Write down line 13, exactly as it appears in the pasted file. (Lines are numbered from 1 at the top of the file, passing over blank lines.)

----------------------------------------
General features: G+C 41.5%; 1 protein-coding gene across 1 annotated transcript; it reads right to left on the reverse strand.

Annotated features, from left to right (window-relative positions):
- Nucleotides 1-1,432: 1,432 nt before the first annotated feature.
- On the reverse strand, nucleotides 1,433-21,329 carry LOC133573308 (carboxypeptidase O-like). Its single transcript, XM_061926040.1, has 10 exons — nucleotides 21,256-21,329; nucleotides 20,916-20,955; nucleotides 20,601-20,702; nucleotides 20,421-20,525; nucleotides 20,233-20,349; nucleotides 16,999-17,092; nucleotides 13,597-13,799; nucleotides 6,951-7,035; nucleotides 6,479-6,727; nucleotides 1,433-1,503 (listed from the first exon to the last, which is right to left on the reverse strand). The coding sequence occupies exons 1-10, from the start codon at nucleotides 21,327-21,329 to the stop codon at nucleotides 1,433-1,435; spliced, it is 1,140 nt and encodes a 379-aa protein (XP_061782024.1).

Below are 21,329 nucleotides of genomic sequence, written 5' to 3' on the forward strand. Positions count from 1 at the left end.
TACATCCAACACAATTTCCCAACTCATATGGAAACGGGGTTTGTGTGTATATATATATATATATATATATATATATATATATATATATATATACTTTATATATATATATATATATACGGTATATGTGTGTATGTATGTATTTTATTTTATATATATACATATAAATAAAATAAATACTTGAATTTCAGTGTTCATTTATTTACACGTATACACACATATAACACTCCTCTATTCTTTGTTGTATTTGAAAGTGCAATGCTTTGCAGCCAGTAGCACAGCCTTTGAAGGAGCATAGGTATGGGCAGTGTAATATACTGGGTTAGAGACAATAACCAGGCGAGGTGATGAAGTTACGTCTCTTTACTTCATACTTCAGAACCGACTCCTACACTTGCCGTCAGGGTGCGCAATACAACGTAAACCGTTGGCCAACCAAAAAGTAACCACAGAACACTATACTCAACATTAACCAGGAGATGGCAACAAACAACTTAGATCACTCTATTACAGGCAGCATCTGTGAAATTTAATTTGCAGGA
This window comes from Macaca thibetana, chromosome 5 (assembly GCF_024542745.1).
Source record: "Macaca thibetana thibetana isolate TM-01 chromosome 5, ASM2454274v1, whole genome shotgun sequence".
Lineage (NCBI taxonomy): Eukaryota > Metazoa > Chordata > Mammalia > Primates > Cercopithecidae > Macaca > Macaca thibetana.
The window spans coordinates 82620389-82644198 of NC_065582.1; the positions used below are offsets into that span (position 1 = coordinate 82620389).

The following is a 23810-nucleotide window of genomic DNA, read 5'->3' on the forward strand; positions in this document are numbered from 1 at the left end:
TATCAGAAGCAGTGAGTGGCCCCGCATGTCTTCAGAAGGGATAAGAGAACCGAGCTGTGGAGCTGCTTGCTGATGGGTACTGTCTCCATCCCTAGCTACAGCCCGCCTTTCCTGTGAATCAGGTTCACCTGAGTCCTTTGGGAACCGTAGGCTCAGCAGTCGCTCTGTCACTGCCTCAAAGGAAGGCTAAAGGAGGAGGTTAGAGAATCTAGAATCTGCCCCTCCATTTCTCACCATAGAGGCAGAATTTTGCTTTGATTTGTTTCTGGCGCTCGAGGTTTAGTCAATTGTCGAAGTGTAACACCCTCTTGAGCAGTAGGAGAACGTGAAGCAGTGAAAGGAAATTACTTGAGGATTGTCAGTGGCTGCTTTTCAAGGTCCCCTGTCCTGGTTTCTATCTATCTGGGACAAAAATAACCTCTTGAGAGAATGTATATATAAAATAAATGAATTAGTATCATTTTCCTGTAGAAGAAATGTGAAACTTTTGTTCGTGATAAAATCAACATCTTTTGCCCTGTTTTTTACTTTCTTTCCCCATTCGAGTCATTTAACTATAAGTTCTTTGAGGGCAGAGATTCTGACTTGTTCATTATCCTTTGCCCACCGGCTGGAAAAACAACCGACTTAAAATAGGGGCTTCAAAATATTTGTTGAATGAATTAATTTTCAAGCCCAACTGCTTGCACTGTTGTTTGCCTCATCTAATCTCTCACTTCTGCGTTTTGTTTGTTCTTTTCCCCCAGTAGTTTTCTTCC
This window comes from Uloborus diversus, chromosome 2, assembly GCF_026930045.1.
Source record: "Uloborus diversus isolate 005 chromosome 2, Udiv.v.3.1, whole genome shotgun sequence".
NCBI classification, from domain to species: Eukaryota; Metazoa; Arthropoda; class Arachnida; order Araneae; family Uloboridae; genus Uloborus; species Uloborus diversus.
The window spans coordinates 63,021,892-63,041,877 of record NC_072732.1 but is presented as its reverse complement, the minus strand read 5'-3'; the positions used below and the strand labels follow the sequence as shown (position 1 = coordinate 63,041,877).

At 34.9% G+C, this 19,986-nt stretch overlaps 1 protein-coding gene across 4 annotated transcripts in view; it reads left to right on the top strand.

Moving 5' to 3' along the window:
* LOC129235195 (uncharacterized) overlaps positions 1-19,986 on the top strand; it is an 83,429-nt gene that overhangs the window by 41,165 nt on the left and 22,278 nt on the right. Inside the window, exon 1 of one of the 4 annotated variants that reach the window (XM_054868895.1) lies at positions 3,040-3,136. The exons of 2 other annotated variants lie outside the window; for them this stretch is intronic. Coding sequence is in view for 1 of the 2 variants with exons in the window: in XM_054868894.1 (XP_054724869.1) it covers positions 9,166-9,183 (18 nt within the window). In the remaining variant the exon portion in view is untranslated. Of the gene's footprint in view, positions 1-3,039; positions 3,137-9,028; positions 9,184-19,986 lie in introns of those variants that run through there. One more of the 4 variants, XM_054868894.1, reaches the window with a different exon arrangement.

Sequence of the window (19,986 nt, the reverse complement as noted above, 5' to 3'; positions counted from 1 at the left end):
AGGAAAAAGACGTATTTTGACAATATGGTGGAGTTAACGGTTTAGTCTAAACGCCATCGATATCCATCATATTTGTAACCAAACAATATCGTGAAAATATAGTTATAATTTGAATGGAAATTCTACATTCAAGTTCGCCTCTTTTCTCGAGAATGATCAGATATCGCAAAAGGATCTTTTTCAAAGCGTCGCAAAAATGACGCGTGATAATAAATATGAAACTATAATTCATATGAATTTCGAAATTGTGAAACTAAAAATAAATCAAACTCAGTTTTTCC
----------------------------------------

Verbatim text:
This window comes from Uloborus diversus, chromosome 2, assembly GCF_026930045.1.